Apollo has no luck with the ladies. Even though he is a major god with lots of power, he's got no game. Though the story of his love of the nymph, Daphne, is probably the most famous, there are many other tales of Apollo's doomed love affairs. When he fell in love with Castalia, another nymph and daughter of a river god, she ran away and dove into a fountain. He also fell in love with Cassandra, a mortal woman of Troy. Apollo promised her the power of prophecy (the ability to tell the future) if she gave into him. She rejected him after he gave her the gift of prophecy, though, so he cursed her so that no one would ever believe what she predicted.
Apollo also had male lovers just like the female ones, but still had back luck. He fell in love with the Spartan prince, Hyacinthus, but Zephyr (the god of the west wind) got jealous. One day when Apollo and Hyacinthus were practicing throwing the discus, Zephyr caused Apollo's disc to hit Hyacinthus in the head, killing the young man. Apollo made a flower, a hyacinth, grow where the boy's blood stained the ground. Apollo also fell in love with a young man named Cyparisuss. When the guy accidentally killed the pet deer that Apollo gave him, Cyparisuss was so sad that he wanted to cry forever. So Apollo changed him into a cypress tree, from which sap drips like tears.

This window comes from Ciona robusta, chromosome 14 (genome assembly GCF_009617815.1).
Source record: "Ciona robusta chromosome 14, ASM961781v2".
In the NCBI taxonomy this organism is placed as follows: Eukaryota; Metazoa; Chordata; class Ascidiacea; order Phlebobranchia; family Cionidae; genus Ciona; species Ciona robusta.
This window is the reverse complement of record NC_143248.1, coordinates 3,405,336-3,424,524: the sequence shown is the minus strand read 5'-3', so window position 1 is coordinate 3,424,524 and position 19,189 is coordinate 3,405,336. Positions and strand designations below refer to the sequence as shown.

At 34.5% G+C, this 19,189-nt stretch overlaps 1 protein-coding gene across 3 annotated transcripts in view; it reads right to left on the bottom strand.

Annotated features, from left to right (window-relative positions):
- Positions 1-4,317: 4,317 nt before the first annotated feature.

These are just a few of the examples of Apollo's doomed love affairs. There are lots of common motifs here – nymphs running away from Apollo, Apollo's loves being transformed into some kind of plant life … We wonder if somewhere along the way one of these myths inspired or informed the others, or if they somehow mixed together over time.
We also wonder why the Greeks and Romans thought of Apollo as doomed in love. Could it be because he represented reason and intellect? Is love such an irrational thing that Apollo could just never get a handle on it? What do you think?
Interested in reading more about Apollo? Here at Shmoop, we keep a file on him. Check out our Apollo Files here.